Word of the Week: Weiberfastnacht
Enlarge image (© dpa) Those of you who were in Cologne on February 4 may have experienced quite a party! In the US, we would call that day "Fat Thursday". But in the German Rhineland, it's known as Weiberfastnacht, which means "Women's Carnival Night".
On this day, work usually ends early (often at noon) and festivities begin at 11:11 a.m. People wear costumes and go out for drinks, but what makes this day particularly eventful is the womens' activities. Women "takeover" town halls, cut off mens' ties to strip them of their statuses and sometimes give them a Bützchen (little kiss) in return. It's a day of celebration for women.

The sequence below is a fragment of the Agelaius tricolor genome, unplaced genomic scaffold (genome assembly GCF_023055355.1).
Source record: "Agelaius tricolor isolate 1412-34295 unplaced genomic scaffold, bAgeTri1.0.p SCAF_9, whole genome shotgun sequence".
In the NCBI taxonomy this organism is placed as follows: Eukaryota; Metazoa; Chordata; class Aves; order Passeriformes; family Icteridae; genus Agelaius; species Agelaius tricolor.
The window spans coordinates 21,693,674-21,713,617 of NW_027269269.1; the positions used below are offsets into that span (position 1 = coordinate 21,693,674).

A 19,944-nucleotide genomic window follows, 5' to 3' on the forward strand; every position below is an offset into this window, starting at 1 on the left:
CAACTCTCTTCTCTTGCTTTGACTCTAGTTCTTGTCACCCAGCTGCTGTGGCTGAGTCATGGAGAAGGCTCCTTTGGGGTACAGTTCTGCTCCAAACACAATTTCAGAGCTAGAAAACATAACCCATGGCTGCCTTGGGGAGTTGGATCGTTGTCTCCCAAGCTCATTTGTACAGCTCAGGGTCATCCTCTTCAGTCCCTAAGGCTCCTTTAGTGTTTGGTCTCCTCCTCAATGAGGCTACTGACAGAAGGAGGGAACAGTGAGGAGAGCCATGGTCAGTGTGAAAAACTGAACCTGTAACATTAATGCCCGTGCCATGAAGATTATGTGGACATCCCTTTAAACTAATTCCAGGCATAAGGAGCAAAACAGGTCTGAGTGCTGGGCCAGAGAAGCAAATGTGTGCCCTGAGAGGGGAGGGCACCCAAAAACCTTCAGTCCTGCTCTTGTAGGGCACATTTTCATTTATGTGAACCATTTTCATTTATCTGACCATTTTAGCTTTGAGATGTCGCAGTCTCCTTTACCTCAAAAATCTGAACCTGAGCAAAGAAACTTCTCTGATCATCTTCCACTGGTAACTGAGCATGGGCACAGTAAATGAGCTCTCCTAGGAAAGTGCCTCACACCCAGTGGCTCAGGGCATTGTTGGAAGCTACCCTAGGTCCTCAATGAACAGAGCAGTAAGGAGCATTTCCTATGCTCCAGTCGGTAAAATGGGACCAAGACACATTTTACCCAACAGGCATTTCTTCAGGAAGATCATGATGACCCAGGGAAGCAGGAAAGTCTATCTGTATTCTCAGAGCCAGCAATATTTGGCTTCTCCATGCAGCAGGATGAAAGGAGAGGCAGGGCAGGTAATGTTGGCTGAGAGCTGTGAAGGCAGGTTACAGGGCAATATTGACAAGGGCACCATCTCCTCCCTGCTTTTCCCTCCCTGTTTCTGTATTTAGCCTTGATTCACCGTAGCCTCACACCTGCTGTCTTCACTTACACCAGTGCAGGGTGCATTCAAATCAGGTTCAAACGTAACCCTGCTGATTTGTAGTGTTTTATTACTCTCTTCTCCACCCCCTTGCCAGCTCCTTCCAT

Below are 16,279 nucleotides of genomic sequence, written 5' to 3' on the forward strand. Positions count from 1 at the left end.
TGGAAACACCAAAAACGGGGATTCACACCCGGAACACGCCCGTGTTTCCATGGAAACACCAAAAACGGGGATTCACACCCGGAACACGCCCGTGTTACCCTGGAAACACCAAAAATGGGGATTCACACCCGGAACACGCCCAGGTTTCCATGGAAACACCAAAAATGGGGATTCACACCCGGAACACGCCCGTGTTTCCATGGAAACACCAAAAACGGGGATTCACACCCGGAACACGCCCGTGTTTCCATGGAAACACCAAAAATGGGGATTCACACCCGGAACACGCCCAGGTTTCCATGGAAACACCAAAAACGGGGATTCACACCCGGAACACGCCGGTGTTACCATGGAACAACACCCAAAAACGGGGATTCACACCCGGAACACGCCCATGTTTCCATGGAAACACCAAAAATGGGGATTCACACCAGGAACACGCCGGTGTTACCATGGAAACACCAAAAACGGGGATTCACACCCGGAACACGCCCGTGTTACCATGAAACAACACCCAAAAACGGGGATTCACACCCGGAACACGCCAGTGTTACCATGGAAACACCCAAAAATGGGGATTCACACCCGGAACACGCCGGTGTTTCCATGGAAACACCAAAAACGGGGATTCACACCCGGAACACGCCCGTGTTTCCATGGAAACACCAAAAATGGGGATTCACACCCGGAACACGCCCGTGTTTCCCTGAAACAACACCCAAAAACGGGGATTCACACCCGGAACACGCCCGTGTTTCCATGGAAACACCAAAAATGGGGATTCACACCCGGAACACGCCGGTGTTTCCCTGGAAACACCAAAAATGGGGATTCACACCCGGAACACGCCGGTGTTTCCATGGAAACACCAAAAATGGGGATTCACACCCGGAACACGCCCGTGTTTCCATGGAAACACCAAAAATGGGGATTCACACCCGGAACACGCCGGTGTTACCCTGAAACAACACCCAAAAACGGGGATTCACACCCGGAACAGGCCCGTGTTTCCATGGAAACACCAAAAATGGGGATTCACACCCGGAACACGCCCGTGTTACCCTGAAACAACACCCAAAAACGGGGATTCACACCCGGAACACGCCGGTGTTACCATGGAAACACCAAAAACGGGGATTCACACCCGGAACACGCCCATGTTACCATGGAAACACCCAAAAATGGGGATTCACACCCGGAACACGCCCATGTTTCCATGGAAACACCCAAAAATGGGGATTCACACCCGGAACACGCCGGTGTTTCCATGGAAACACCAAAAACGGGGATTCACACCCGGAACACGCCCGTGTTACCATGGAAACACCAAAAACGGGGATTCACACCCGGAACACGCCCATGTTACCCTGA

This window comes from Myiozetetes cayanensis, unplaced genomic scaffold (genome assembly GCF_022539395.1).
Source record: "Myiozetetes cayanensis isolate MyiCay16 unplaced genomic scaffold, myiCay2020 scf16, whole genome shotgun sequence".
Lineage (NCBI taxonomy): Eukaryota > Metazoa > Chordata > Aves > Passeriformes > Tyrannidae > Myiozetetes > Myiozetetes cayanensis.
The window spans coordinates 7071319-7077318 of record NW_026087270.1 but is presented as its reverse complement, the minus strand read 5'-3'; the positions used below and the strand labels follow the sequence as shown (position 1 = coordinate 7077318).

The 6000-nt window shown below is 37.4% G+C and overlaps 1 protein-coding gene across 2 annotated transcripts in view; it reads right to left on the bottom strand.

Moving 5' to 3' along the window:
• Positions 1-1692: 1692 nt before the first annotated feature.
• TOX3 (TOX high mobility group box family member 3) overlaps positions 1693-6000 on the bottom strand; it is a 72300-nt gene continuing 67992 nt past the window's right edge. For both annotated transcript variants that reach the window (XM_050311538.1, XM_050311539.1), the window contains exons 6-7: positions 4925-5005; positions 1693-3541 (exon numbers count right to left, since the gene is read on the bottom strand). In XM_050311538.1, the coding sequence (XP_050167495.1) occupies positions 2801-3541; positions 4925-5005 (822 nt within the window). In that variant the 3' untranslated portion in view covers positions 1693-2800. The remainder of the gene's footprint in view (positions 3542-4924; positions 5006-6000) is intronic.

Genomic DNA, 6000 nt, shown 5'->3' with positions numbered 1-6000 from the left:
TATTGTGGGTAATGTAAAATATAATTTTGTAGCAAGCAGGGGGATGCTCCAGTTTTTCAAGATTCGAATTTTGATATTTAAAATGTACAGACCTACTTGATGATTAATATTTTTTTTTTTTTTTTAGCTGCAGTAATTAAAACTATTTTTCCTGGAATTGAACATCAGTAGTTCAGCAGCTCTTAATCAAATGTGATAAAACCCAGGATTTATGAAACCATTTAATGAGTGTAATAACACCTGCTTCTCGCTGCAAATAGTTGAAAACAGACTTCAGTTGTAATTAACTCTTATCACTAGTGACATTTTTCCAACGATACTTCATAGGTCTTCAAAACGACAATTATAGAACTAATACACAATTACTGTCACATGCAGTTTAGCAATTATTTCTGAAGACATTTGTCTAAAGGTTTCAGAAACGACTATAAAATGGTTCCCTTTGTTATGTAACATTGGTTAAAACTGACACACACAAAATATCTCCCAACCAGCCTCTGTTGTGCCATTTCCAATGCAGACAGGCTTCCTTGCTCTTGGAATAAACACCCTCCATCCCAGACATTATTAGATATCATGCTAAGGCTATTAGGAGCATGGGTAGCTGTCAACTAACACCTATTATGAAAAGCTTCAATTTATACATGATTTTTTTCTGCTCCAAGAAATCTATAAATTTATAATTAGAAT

Enlarge image (© dpa) But this wasn't always the case. Carnival has been celebrated in Cologne for 2,000 years - almost as long as the city itself has existed. In the beginning, it was primarily a men's celebration. While the women were at home cooking or doing laundry, the men were partying and parading through the streets. Some sources trace the origins of Weiberfastnacht back to a group of disgruntled washerwomen in a town called Beuel who were angry that they were forced to stay home while their husbands were out. As a result, the women decided to storm the town hall, take the keys and establish a women's carnival committee.
Today, this tradition has upheld - and you'll often see videos of women storming town halls on the news. But it's all in good nature - after all, it's a day of celebration!
By Nicole Glass, Editor of The Week in Germany